There’s a bit of a debate going on about whether the Kaseya attack exploited a 0-day vulnerability. While that’s an interesting question when discussing, say, patch management strategies, I think it’s less important to understanding attackers’ thinking than target selection. In a nutshell, when it comes to target selection, the attackers have outmaneuvered defenders for almost 30 years.
In early 1994, CERT announced that attackers were planting network eavesdropping tools—"sniffers"—on SunOS hosts, and were using these to collect passwords. What was known in the security community but not mentioned in the CERT advisory was how strategically these sniffers were placed: on major Ethernet segments run by ISPs. Back then, in the era before switched Ethernet was the norm, an Ethernet network was a single domain; every host could see every packet. That was great for network monitoring—and great for surreptitious eavesdropping. All security people understood both halves of that equation, but the attackers realized that backbone links offered far more opportunities to collect useful passwords than ordinary sites’ networks.
Fast-forward a decade to 2003, when the Sobig.f virus made its appearance. In the words of a retrospective look, "[Tt]he whole Sobig family was incredibly significant because that was the point where spam and viruses converged." Again, that hacked computers could be used for profit wasn’t a new idea, but few defenders realized until too late that the transition had taken place in the real world.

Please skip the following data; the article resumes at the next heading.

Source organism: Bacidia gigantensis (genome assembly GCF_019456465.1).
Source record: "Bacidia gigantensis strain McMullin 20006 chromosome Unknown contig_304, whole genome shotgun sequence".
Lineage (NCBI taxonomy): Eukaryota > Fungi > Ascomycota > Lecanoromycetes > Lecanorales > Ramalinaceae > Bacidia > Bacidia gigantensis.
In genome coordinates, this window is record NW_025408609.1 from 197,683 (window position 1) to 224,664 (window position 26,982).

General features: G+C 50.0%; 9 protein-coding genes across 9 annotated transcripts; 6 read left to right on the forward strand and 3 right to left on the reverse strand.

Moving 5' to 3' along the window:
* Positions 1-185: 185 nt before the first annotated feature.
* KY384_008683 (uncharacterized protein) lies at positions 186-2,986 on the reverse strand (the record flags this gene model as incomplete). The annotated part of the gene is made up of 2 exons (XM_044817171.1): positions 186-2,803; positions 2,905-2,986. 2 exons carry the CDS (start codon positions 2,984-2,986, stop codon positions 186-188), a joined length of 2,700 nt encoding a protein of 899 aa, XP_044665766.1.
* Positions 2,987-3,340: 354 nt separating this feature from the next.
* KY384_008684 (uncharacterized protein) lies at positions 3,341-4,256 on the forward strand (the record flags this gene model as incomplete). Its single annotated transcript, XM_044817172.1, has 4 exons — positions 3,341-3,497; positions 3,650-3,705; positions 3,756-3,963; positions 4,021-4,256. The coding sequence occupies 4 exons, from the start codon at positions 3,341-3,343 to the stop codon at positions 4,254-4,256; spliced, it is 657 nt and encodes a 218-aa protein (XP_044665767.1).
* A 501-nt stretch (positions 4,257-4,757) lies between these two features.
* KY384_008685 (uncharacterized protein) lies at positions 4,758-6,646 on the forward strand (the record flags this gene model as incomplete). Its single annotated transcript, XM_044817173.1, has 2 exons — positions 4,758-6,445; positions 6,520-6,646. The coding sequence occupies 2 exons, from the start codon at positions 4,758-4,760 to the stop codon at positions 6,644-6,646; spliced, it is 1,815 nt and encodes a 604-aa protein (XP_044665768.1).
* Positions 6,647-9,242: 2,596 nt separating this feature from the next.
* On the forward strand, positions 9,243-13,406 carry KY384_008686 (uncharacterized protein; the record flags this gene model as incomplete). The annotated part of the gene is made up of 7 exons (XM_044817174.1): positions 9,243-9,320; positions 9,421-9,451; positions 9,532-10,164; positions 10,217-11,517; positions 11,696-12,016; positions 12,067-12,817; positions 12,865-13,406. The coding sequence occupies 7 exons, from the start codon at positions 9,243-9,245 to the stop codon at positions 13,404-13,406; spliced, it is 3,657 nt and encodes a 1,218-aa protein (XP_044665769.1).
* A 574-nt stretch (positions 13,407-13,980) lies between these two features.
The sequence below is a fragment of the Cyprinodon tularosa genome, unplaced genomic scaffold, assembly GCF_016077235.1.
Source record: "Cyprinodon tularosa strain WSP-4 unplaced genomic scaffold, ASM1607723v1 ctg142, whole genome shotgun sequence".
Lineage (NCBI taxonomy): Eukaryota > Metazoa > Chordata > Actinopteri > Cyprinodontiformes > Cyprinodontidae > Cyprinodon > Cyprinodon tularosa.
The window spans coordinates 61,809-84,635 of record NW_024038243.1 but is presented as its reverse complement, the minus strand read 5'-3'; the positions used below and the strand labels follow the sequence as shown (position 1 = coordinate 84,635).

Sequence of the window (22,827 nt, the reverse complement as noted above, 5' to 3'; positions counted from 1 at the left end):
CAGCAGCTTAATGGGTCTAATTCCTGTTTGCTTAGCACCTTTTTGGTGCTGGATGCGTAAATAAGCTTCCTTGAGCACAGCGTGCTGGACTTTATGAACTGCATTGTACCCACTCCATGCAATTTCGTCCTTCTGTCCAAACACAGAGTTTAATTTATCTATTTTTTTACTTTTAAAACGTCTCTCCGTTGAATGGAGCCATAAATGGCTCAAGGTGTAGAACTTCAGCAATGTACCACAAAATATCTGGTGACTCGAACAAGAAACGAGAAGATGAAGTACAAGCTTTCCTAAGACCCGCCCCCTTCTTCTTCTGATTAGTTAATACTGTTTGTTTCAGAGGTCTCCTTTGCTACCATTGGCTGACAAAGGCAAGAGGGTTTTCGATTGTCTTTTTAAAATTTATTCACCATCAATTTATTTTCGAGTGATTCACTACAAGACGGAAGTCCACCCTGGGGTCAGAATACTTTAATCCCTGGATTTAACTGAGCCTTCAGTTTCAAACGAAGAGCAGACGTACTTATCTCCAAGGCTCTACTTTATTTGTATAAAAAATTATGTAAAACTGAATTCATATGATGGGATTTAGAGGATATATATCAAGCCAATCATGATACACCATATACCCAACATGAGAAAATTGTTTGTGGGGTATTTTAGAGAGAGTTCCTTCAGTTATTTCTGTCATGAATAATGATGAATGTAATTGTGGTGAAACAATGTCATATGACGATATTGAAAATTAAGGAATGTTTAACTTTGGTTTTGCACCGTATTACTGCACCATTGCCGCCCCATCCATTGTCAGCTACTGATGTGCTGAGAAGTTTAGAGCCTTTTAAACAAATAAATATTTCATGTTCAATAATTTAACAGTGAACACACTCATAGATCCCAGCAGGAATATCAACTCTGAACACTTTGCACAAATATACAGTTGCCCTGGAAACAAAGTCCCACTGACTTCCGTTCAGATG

A few years later, credit card payment processors were hit, most famously Heartland Payment Systems. This is an industry segment most people didn’t realize existed—weren’t charges and payments simply handled by the banks? But the attackers knew, and went after such companies.
The current cast of malware operators are again ahead of the game, by going after cyber-infrastructure companies such as SolarWinds and Kaseya. This gives them leverage: go after one company; penetrate thousands. The payoff might be intelligence, as in the SolarWinds hack, or it might be financial, as with Kaseya. And the ransomware perpetrators are apparently being very strategic:
Cyber-liability insurance comes with a catch, however: It may make you more vulnerable to a ransomware attack. When cyber-criminals target cyber-insurance companies, they then have access to a list of their insured clients, which cyber-criminals can then use to their advantage to demand a ransom payment that mirrors the limit of a company’s coverage.Attackers even exploit timing:
DarkSide, which emerged last August, epitomized this new breed. It chose targets based on a careful financial analysis or information gleaned from corporate emails. For instance, it attacked one of Tantleff’s clients during a week when the hackers knew the company would be vulnerable because it was transitioning its files to the cloud and didn’t have clean backups.
The challenge for defenders is to identify what high-value targets might be next. A lot of defense is about protecting what we think are high-value systems, but we’re not always assessing value in the same way as the attackers do. What’s next?